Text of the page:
If today's sound, smoke and light features had been available in HO in the early 90s, I would probably still be mostly an HO modeler.  I am very happy with Lionel's Legacy and TMCC.  I haven't been very lucky getting MTH DCS to work well.  This is probably because no one else in the SF Bay Area that I know runs DCS.  I think that I know most of the 3-rail O modelers in this area.  NH Joe  

In 1969 I was working part time and my dad still had a love for Lionel trains as I got a little older turned 18 I started working with him in the trucking industry making the same money. He being the soul provider as my mom was a stay at home mom I started supporting his train hobby love. He found a group of gents that met once a month at each others home and they called themselves The Gold Coast Train Collectors and through those get togethers I would bankroll his love for Lionel Trains. That was the biggest thing that kept us close being a teenager and knowing it all we generally did not see eye to eye but the trains kept us close. To this day I still collect and operate PW Lionel Trains my dad even collected MPC Era stuff as I still do in his memory I pick up stuff he always wanted but could not afford at the time. That was 50 years ago he has been gone since 1984 and I still miss him.

@RJT posted:

In 1969 I was working part time and my dad still had a love for Lionel trains as I got a little older turned 18 I started working with him in the trucking industry making the same money. He being the soul provider as my mom was a stay at home mom I started supporting his train hobby love. He found a group of gents that met once a month at each others home and they called themselves The Gold Coast Train Collectors and through those get togethers I would bankroll his love for Lionel Trains. That was the biggest thing that kept us close being a teenager and knowing it all we generally did not see eye to eye but the trains kept us close. To this day I still collect and operate PW Lionel Trains my dad even collected MPC Era stuff as I still do in his memory I pick up stuff he always wanted but could not afford at the time. That was 50 years ago he has been gone since 1984 and I still miss him.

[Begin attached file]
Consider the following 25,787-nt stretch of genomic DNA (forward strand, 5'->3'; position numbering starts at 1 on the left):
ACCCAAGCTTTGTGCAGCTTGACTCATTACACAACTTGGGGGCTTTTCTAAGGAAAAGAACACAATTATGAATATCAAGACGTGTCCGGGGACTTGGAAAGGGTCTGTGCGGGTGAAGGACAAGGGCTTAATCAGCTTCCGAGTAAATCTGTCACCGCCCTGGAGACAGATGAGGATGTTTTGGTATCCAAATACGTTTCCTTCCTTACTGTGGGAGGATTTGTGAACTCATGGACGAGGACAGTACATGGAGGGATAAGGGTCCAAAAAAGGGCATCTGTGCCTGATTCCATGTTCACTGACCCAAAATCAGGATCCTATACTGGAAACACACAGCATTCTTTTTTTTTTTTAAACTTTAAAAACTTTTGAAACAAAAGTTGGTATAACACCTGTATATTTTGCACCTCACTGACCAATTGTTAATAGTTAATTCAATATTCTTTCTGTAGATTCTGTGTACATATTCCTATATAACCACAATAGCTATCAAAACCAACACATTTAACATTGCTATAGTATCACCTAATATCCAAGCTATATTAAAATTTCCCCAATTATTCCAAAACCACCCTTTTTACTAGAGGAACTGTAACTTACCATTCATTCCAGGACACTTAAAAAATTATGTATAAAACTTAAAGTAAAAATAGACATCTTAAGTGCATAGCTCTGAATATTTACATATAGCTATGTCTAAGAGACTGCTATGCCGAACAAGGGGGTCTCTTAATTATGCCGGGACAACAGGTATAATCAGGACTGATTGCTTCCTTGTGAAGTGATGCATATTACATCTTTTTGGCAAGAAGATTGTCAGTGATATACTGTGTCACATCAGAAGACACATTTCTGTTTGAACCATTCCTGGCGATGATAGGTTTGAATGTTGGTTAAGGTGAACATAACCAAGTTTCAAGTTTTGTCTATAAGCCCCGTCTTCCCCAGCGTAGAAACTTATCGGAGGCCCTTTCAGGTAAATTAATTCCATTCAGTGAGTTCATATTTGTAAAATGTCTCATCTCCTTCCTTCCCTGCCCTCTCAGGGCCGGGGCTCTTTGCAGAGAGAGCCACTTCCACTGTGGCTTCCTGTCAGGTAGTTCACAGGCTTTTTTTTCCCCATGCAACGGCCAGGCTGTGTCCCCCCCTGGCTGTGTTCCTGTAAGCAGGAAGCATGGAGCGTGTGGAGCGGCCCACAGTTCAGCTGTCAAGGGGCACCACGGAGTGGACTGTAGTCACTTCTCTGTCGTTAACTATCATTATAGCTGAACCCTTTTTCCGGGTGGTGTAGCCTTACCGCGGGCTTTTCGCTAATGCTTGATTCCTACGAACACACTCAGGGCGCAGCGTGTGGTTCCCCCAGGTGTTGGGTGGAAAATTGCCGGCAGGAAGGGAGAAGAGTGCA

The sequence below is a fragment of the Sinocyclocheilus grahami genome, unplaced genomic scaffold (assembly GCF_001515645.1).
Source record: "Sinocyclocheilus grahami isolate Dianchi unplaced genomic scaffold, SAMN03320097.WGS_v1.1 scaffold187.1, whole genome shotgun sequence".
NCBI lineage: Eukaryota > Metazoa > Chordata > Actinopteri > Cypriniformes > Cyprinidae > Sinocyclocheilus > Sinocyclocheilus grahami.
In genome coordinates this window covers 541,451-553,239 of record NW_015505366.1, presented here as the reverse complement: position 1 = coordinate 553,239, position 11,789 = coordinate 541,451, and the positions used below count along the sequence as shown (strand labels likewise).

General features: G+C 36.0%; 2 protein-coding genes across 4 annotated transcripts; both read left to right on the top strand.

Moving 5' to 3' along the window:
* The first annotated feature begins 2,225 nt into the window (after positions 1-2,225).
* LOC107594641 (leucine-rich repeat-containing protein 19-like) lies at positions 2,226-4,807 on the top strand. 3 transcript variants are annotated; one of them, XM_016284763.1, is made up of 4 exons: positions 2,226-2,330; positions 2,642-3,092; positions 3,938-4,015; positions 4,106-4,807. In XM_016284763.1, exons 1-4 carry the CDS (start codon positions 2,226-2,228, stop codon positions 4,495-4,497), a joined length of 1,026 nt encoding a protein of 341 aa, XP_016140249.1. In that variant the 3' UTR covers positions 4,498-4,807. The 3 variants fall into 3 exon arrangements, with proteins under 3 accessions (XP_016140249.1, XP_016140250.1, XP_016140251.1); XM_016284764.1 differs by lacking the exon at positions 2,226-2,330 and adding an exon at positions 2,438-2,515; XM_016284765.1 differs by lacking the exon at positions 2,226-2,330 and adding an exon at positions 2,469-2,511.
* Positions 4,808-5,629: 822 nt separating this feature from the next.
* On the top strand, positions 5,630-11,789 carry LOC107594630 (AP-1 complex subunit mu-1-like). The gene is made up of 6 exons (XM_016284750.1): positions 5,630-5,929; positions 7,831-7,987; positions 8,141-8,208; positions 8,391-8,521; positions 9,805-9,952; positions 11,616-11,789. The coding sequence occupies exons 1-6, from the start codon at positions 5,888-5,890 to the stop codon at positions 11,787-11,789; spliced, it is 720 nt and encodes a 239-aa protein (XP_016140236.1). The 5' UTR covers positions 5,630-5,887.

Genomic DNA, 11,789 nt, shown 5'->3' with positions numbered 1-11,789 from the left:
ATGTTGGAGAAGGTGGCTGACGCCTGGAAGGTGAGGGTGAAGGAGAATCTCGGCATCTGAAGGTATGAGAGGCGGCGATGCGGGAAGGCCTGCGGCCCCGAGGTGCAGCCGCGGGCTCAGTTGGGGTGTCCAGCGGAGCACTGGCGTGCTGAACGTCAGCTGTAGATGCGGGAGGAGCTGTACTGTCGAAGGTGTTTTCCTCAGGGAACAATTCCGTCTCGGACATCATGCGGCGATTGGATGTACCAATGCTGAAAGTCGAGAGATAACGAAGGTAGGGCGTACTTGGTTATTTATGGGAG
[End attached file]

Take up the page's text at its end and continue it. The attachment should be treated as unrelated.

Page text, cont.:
My dad loved them as well, I was always surprised he didn't do a layout after my brother and I had moved on from them I remember taking him to a big HO club layout and him saying it was great, but wasn't the same thing. Plus being an engineer he always got a chuckle at how Lionel did things in the accessories and of course the infamous E unit. I don't think he ever knew about the command revolution,he passed in 2000 and hadn't been around them for more than a few years.

I guess I'm the oddball here - I never lost my interest in trains and have almost always had an operating layout since childhood. I worked at a train store from the age of 16 well into my 20's, and met many hobby luminaries such as Paul Jensen (his work was frequently featured in Model Railroader), John Allen, and Neil Young. My boss there had been buddies with Gordon Varney and was an American Flier collector.

I managed to discover girls somewhere along the way and married the prettiest one I know - and she lets me have 2 layouts featuring my favorite manufacturers!

L1020731

L1030882

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@Don Winslow posted:

I guess I'm the oddball here - I never lost my interest in trains and have almost always had an operating layout since childhood. I worked at a train store from the age of 16 well into my 20's, and met many hobby luminaries such as Paul Jensen (his work was frequently featured in Model Railroader), John Allen, and Neil Young. My boss there had been buddies with Gordon Varney and was an American Flier collector.